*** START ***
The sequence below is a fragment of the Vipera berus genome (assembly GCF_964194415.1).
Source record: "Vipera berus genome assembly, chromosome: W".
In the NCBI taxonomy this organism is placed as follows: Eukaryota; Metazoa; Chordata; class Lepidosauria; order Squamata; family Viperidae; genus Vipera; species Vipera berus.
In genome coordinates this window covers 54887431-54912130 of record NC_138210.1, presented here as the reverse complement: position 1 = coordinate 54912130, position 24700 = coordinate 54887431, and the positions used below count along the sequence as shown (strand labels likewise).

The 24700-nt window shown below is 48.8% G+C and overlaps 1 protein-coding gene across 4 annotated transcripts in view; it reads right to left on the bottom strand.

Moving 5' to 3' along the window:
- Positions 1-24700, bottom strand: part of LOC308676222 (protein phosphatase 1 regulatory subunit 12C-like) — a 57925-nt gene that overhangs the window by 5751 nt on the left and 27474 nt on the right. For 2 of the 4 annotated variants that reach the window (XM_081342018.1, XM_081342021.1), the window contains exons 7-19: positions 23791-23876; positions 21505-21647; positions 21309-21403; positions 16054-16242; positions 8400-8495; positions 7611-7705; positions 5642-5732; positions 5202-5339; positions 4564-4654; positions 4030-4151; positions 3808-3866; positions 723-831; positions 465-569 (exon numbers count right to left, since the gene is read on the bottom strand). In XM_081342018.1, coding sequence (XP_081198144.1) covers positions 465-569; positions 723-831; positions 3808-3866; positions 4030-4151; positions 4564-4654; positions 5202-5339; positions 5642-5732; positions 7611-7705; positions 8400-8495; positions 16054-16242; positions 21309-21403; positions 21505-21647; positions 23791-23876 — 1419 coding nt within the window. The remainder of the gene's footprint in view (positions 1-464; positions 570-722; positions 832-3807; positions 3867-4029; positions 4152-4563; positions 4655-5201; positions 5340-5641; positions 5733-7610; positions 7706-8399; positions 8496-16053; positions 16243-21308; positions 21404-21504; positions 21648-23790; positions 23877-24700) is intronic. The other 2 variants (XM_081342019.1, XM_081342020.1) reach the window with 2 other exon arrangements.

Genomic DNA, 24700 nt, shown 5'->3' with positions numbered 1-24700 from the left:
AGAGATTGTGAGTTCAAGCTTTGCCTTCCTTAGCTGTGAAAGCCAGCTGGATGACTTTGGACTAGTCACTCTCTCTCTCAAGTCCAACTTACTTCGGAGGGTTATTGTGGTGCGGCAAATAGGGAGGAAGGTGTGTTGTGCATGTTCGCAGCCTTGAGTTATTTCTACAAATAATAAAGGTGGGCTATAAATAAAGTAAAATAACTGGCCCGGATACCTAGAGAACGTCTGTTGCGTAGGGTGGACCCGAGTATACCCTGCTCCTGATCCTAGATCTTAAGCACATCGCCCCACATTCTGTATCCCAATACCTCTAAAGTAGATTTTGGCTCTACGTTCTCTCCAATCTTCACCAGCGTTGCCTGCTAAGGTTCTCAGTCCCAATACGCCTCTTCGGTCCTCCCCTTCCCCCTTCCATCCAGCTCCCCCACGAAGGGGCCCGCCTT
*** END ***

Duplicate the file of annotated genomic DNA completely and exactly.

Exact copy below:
The sequence below is a fragment of the Vipera berus genome (assembly GCF_964194415.1).
Source record: "Vipera berus genome assembly, chromosome: W".
In the NCBI taxonomy this organism is placed as follows: Eukaryota; Metazoa; Chordata; class Lepidosauria; order Squamata; family Viperidae; genus Vipera; species Vipera berus.
In genome coordinates this window covers 54887431-54912130 of record NC_138210.1, presented here as the reverse complement: position 1 = coordinate 54912130, position 24700 = coordinate 54887431, and the positions used below count along the sequence as shown (strand labels likewise).

The 24700-nt window shown below is 48.8% G+C and overlaps 1 protein-coding gene across 4 annotated transcripts in view; it reads right to left on the bottom strand.

Moving 5' to 3' along the window:
- Positions 1-24700, bottom strand: part of LOC308676222 (protein phosphatase 1 regulatory subunit 12C-like) — a 57925-nt gene that overhangs the window by 5751 nt on the left and 27474 nt on the right. For 2 of the 4 annotated variants that reach the window (XM_081342018.1, XM_081342021.1), the window contains exons 7-19: positions 23791-23876; positions 21505-21647; positions 21309-21403; positions 16054-16242; positions 8400-8495; positions 7611-7705; positions 5642-5732; positions 5202-5339; positions 4564-4654; positions 4030-4151; positions 3808-3866; positions 723-831; positions 465-569 (exon numbers count right to left, since the gene is read on the bottom strand). In XM_081342018.1, coding sequence (XP_081198144.1) covers positions 465-569; positions 723-831; positions 3808-3866; positions 4030-4151; positions 4564-4654; positions 5202-5339; positions 5642-5732; positions 7611-7705; positions 8400-8495; positions 16054-16242; positions 21309-21403; positions 21505-21647; positions 23791-23876 — 1419 coding nt within the window. The remainder of the gene's footprint in view (positions 1-464; positions 570-722; positions 832-3807; positions 3867-4029; positions 4152-4563; positions 4655-5201; positions 5340-5641; positions 5733-7610; positions 7706-8399; positions 8496-16053; positions 16243-21308; positions 21404-21504; positions 21648-23790; positions 23877-24700) is intronic. The other 2 variants (XM_081342019.1, XM_081342020.1) reach the window with 2 other exon arrangements.

Genomic DNA, 24700 nt, shown 5'->3' with positions numbered 1-24700 from the left:
AGAGATTGTGAGTTCAAGCTTTGCCTTCCTTAGCTGTGAAAGCCAGCTGGATGACTTTGGACTAGTCACTCTCTCTCTCAAGTCCAACTTACTTCGGAGGGTTATTGTGGTGCGGCAAATAGGGAGGAAGGTGTGTTGTGCATGTTCGCAGCCTTGAGTTATTTCTACAAATAATAAAGGTGGGCTATAAATAAAGTAAAATAACTGGCCCGGATACCTAGAGAACGTCTGTTGCGTAGGGTGGACCCGAGTATACCCTGCTCCTGATCCTAGATCTTAAGCACATCGCCCCACATTCTGTATCCCAATACCTCTAAAGTAGATTTTGGCTCTACGTTCTCTCCAATCTTCACCAGCGTTGCCTGCTAAGGTTCTCAGTCCCAATACGCCTCTTCGGTCCTCCCCTTCCCCCTTCCATCCAGCTCCCCCACGAAGGGGCCCGCCTT